But these four turtles have to wear colored bandanas so you can tell them apart. There’s the orange one, the red one, the blue one, and the purple one. Even the color scheme is a big fail for leaving out a primary color in favor of two secondary colors. I eventually noticed that each turtle uses a different weapon. The red guy uses two sais, the blue guy uses katanas, the orange guy uses nunchucks, and the purple guy uses a staff. For me, watching the 1990 movie for the first time, a Teenage Mutant Ninja Turtle is just a color and a weapon.

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Prey is the opposite of American lives

, | Game reviews

(This review was written for one of my Patreon review requests. Since Prey has been out for a while, I wrote specifically for people who have finished the game. It contains spoilers. Lots of spoilers.)

When F. Scott Fitzgerald said there are no second acts in American lives, he wasn’t talking about second chances. A guy who writes Great Gatsby obviously believes in second chances. He was instead talking about the traditional structure of a three-act story. The first act sets up the conflict, the second act develops how the characters will deal with the conflict, and the third act is the climax in which everything is resolved. Fitzgerald was deriding Americans for skipping past the important second act in which the characters develop. Americans, he implied, go straight for the payoff.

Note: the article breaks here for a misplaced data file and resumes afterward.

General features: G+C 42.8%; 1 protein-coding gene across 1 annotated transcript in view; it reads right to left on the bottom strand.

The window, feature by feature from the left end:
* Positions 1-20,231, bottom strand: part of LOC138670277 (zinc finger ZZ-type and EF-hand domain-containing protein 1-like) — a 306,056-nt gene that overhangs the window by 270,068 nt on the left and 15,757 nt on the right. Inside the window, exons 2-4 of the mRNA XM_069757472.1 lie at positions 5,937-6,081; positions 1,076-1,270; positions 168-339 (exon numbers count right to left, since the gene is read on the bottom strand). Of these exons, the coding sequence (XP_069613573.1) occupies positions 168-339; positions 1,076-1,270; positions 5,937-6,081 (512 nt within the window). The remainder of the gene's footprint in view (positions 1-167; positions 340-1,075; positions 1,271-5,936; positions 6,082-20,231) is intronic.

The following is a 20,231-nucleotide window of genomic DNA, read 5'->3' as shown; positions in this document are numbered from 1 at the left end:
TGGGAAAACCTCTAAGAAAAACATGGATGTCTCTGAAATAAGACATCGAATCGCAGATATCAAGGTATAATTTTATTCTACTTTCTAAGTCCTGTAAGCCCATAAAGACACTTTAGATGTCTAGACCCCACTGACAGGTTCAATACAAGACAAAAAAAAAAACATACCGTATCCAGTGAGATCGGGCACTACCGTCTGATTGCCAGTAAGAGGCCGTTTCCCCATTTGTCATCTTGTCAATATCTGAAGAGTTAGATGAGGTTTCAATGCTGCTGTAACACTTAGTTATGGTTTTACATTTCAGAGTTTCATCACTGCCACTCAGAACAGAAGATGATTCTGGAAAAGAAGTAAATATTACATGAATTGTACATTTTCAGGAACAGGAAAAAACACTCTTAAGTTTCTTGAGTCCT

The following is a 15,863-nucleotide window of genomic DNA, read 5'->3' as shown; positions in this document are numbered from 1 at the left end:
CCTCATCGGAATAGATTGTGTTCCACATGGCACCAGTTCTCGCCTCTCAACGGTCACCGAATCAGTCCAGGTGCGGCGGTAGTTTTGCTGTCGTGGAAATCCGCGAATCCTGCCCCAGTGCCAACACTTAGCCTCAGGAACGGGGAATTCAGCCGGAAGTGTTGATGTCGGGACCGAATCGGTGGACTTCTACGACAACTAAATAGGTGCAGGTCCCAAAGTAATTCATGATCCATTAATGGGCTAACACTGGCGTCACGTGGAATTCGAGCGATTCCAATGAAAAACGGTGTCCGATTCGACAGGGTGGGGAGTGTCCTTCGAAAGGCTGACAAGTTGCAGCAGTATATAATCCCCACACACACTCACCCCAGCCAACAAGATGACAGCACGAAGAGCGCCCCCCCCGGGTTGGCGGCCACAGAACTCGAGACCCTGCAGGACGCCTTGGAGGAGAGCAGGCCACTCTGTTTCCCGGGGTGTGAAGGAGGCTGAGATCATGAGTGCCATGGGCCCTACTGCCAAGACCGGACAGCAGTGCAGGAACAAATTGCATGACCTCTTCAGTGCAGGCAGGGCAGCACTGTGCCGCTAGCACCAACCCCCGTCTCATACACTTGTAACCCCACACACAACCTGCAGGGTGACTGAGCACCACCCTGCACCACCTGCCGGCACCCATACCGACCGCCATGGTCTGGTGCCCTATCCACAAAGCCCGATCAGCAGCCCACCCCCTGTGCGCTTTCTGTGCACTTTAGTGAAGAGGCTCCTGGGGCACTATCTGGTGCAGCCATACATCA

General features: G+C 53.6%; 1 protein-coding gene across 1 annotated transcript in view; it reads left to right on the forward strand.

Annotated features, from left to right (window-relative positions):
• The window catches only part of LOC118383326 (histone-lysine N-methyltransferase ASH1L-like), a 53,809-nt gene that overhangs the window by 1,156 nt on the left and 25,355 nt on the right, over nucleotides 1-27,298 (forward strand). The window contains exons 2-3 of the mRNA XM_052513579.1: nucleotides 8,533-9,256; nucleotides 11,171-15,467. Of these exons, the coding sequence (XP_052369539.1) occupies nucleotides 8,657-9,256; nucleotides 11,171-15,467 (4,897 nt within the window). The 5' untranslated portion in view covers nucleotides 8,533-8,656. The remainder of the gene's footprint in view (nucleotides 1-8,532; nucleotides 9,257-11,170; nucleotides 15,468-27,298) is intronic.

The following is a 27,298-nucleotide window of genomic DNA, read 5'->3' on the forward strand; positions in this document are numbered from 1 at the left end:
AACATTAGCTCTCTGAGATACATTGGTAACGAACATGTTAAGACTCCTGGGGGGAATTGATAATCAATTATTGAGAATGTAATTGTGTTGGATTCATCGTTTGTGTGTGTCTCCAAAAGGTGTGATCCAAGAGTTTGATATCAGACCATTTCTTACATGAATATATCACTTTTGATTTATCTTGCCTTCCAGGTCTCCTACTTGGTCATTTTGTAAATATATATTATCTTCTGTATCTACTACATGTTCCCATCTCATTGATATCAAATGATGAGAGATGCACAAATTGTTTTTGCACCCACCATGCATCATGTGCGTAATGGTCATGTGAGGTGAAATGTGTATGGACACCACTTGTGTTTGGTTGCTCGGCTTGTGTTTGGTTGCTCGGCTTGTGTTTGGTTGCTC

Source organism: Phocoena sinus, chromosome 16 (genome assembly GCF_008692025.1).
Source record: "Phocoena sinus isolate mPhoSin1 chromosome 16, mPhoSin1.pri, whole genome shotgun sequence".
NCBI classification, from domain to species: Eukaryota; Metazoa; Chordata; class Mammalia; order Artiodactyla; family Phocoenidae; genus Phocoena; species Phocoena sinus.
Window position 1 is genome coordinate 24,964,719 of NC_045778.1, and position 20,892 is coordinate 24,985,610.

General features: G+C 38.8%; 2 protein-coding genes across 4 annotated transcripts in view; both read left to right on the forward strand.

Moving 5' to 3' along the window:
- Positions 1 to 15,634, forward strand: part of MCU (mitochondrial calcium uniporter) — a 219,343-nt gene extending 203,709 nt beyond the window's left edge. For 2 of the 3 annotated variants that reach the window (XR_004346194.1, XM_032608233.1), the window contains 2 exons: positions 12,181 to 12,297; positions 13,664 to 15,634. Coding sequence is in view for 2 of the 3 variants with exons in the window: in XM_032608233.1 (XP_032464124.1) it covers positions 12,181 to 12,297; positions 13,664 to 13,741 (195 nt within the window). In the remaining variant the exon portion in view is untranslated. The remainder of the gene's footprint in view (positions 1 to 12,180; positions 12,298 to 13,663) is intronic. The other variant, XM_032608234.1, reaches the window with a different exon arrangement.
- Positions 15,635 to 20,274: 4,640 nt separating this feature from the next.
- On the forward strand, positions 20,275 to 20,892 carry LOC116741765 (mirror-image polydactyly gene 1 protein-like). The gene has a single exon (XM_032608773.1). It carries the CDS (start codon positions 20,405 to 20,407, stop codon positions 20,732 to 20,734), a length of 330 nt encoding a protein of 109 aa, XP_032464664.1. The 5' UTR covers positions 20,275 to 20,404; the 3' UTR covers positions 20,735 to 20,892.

Prey, a solid entry in the tradition of Bioshock, is the opposite of American lives. It is almost all second act. Continue reading →

Forrest MacNeil’s Review. Is it any good?

, | TV reviews